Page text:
Lunchbreak: Lentil and Escarole Soup

Jack Bishop of America’s Test Kitchen author of Tasting Italy

Tasting Italy: A Culinary Journey by America's Test Kitchen cookbook

https://shop.americastestkitchen.com/tasting-italy-a-culinary-journey

Recipes:

Lentil and Escarole Soup

Minestra di lenticchie e scarola  Serves 6

Why This Recipe Works: Tiny, deep green, and fragrant, lentils from the high, dry plains of Castelluccio in Umbria are considered some of the world’s best: They’re packed with minerals and are especially tender. However, these superior lentils aren’t abundant—a factor that contributes to their prized status. Often paired with the region’s exceptional sausage, they’re also commonplace in soup, a favorite wintertime primo. Because Umbrian lentils hold their shape particularly well during cooking, the soup remains brothy rather than thick and creamy. Supporting ingredients vary from town to town, but we particularly liked escarole, a common hearty choice. We also included canned diced tomatoes—a classic addition—and a couple bay leaves for warmth. While many lentil and escarole soup recipes call for a long simmering time once the escarole is added, we chose to add it toward the end of cooking so the leaves retained some of their character. Finally, adding a rind of Parmigiano-Reggiano to the simmering soup gave the broth a supersavory backbone. Umbrian lentils are our preferred choice for this recipe, but brown lentils are fine, too (note that cooking time will vary).

1/4 cup extra-virgin olive oil, plus extra for drizzling

1 onion, chopped fine

1 carrot, peeled and chopped fine

1 celery rib, chopped fine

Salt and pepper

6 garlic cloves, sliced thin

2 tablespoons minced fresh parsley

4 cups chicken broth, plus extra as needed

3 cups water

8 ounces (1 1/4 cups) Umbrian lentils, picked over and rinsed

1 (14.5-ounce) can diced tomatoes

1 Parmigiano-Reggiano cheese rind (optional), plus grated Parmigiano-Reggiano for serving

2 bay leaves

1/2 head escarole (8 ounces), trimmed and cut into 1/2-inch pieces

1 Heat oil in Dutch oven over medium heat until shimmering. Add onion, carrot, celery, and 1/2 teaspoon salt and cook until softened and lightly browned, 8 to 10 minutes. Stir in garlic and parsley and cook until fragrant, about 30 seconds. Stir in broth, water, lentils, tomatoes and their juice, Parmigiano rind, if using, and bay leaves and bring to simmer. Reduce heat to medium-low and cover, leaving lid slightly ajar. Simmer until lentils are tender, 1 to 1 1/4 hours.

2 Discard Parmigiano rind, if using, and bay leaves. Stir in escarole, one handful at a time, and cook until wilted, about 5 minutes. Adjust consistency with extra hot broth as needed. Season with salt and pepper to taste. Drizzle individual portions with extra oil and serve, passing grated Parmigiano separately.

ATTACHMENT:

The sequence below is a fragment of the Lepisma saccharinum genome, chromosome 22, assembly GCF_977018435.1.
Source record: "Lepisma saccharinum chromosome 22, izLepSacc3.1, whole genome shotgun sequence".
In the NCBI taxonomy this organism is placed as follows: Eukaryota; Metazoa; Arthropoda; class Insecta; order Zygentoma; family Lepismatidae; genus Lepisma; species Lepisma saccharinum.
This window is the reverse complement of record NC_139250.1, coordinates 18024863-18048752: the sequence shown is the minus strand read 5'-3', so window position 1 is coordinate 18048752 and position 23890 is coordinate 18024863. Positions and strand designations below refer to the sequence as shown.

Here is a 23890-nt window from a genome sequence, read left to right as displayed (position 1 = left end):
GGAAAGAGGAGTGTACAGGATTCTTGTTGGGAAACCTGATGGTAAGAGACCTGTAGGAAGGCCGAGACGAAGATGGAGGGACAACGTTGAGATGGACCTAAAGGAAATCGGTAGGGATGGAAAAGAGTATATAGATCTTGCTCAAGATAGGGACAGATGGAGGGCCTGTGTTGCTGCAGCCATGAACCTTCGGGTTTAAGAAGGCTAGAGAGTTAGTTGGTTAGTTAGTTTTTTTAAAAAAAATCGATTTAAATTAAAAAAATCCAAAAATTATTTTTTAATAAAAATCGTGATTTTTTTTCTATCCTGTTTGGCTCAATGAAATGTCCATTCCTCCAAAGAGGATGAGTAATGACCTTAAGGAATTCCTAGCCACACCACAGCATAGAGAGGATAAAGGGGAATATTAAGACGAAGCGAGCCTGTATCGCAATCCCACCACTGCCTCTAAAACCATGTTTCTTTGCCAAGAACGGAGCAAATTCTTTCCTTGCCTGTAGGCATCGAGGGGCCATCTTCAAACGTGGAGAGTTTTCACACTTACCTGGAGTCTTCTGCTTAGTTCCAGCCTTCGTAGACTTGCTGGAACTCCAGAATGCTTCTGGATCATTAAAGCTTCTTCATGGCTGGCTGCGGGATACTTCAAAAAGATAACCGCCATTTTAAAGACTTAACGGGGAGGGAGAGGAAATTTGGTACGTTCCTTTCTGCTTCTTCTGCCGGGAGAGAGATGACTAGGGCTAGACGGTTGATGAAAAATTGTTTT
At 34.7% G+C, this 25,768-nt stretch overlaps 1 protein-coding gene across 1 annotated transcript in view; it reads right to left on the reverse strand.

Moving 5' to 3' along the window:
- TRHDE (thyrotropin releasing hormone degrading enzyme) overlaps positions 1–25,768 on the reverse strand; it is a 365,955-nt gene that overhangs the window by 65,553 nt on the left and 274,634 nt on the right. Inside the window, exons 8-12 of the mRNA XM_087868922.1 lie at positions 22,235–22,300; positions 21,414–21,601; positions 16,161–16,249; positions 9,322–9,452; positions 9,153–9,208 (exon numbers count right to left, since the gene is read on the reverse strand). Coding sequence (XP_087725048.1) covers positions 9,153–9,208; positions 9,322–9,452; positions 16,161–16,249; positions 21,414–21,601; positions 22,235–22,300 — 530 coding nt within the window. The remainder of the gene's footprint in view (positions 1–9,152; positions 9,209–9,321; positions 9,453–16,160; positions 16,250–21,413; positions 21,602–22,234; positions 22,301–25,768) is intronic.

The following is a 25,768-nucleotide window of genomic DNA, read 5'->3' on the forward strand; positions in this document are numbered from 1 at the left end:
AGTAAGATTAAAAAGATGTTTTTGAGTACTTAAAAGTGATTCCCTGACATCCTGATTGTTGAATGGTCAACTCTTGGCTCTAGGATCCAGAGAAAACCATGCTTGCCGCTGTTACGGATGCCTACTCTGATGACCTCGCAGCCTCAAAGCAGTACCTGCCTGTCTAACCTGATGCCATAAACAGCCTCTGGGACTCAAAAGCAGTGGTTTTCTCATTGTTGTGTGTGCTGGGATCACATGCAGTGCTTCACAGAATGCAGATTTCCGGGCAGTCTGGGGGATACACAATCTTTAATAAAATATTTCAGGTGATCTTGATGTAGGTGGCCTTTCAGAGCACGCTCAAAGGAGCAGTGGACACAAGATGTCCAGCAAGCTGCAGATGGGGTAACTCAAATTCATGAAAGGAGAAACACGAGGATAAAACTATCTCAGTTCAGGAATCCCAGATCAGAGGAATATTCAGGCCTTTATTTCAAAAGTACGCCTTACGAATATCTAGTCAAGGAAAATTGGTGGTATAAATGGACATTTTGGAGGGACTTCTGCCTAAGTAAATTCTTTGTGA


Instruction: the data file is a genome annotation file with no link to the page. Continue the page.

Pasta with Tomato and Almond Pesto; Serves 6 to 8

Why This Recipe Works: While the basil pesto of Genoa gets most of the attention, other regions “pound” together local ingredients to create different pastes. The pesto that originated in the port town of Trapani isn’t all about the herbs; rather, basil plays a mere supporting role to fresh tomatoes, which tint the sauce and lend fruity, vibrant sweetness. Ground almonds, which replace pine nuts, thicken the sauce and offer richness. The sauce is often made by the families of fishermen, tossed with pasta, and served under leftover pieces of the fishermen’s tiny, unwanted catches to stretch the small amount of fish. For a sauce we could make year-round, we turned to cherry or grape tomatoes rather than seasonal farmers’ market varieties. One-half cup of basil allowed just enough of its flavor to work in tandem with the tomatoes. Sometimes this pesto features a bit of heat, which we liked, so we added just a scant ½ teaspoon of minced jarred peperoncini and an optional pinch of red pepper flakes, which gave the pesto a welcome zing

12 ounces cherry or grape tomatoes

1/2 cup fresh basil leaves

1/4 cup slivered almonds, toasted

1 tablespoon stemmed, patted dry, and minced jarred peperoncini

1 garlic clove, minced

Salt and pepper

Pinch red pepper flakes (optional)

1/3 cup extra-virgin olive oil

1 pound linguine or spaghetti

1 ounce Pecorino Romano cheese, grated (1/2 cup), plus extra for serving

1 Process tomatoes, basil, almonds, peperoncini, garlic, 1 teaspoon salt, and pepper flakes, if using, in food processor until smooth, about 1 minute, scraping down sides of bowl as needed. With processor running, slowly add oil until incorporated. (Pesto can be refrigerated for up to 3 days. To prevent browning, press plastic wrap flush to surface or top with thin layer of olive oil. Bring to room temperature before using.)

2 Meanwhile, bring 4 quarts water to boil in large pot. Add pasta and 1 tablespoon salt and cook, stirring often, until al dente. Reserve 1/2 cup cooking water, then drain pasta and return it to pot. Add pesto and Pecorino and toss to combine. Adjust consistency with reserved cooking water as needed. Season with salt and pepper to taste. Serve, passing extra Pecorino separately.